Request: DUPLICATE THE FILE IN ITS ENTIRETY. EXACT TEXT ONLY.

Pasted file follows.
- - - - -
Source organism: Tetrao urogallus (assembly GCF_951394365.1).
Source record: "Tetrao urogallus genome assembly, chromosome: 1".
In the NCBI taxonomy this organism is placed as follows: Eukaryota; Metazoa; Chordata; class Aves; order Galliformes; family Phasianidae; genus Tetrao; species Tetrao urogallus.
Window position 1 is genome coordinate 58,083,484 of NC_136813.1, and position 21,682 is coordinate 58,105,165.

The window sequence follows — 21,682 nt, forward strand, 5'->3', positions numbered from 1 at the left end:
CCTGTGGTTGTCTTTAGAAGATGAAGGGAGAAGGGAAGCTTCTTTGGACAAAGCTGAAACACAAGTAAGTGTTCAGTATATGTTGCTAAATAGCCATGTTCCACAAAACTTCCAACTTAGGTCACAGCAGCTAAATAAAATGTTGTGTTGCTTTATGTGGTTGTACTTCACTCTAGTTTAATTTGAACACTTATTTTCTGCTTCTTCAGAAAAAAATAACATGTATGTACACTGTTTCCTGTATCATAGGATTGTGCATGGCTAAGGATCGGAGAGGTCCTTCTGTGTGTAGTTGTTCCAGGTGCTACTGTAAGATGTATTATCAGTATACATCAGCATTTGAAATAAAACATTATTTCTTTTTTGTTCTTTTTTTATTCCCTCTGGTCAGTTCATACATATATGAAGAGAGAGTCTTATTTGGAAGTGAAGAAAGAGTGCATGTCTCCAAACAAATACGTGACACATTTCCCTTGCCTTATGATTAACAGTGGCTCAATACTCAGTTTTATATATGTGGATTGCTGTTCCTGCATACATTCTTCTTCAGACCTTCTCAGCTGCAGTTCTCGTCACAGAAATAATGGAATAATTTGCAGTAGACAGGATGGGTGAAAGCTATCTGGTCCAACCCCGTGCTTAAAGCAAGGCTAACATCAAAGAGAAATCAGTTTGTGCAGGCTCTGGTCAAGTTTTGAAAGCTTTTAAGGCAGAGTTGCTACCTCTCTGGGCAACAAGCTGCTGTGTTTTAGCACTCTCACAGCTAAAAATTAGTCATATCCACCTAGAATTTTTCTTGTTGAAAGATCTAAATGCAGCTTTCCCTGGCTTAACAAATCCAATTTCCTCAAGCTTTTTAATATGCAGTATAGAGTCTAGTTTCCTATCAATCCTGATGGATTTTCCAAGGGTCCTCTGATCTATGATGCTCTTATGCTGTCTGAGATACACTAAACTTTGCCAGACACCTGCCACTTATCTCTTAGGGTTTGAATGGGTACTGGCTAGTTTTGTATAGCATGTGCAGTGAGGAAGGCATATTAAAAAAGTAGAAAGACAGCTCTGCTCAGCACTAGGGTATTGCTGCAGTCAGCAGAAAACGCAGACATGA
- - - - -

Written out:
Source organism: Tetrao urogallus (assembly GCF_951394365.1).
Source record: "Tetrao urogallus genome assembly, chromosome: 1".
In the NCBI taxonomy this organism is placed as follows: Eukaryota; Metazoa; Chordata; class Aves; order Galliformes; family Phasianidae; genus Tetrao; species Tetrao urogallus.
Window position 1 is genome coordinate 58,083,484 of NC_136813.1, and position 21,682 is coordinate 58,105,165.

The window sequence follows — 21,682 nt, forward strand, 5'->3', positions numbered from 1 at the left end:
CCTGTGGTTGTCTTTAGAAGATGAAGGGAGAAGGGAAGCTTCTTTGGACAAAGCTGAAACACAAGTAAGTGTTCAGTATATGTTGCTAAATAGCCATGTTCCACAAAACTTCCAACTTAGGTCACAGCAGCTAAATAAAATGTTGTGTTGCTTTATGTGGTTGTACTTCACTCTAGTTTAATTTGAACACTTATTTTCTGCTTCTTCAGAAAAAAATAACATGTATGTACACTGTTTCCTGTATCATAGGATTGTGCATGGCTAAGGATCGGAGAGGTCCTTCTGTGTGTAGTTGTTCCAGGTGCTACTGTAAGATGTATTATCAGTATACATCAGCATTTGAAATAAAACATTATTTCTTTTTTGTTCTTTTTTTATTCCCTCTGGTCAGTTCATACATATATGAAGAGAGAGTCTTATTTGGAAGTGAAGAAAGAGTGCATGTCTCCAAACAAATACGTGACACATTTCCCTTGCCTTATGATTAACAGTGGCTCAATACTCAGTTTTATATATGTGGATTGCTGTTCCTGCATACATTCTTCTTCAGACCTTCTCAGCTGCAGTTCTCGTCACAGAAATAATGGAATAATTTGCAGTAGACAGGATGGGTGAAAGCTATCTGGTCCAACCCCGTGCTTAAAGCAAGGCTAACATCAAAGAGAAATCAGTTTGTGCAGGCTCTGGTCAAGTTTTGAAAGCTTTTAAGGCAGAGTTGCTACCTCTCTGGGCAACAAGCTGCTGTGTTTTAGCACTCTCACAGCTAAAAATTAGTCATATCCACCTAGAATTTTTCTTGTTGAAAGATCTAAATGCAGCTTTCCCTGGCTTAACAAATCCAATTTCCTCAAGCTTTTTAATATGCAGTATAGAGTCTAGTTTCCTATCAATCCTGATGGATTTTCCAAGGGTCCTCTGATCTATGATGCTCTTATGCTGTCTGAGATACACTAAACTTTGCCAGACACCTGCCACTTATCTCTTAGGGTTTGAATGGGTACTGGCTAGTTTTGTATAGCATGTGCAGTGAGGAAGGCATATTAAAAAAGTAGAAAGACAGCTCTGCTCAGCACTAGGGTATTGCTGCAGTCAGCAGAAAACGCAGACATGA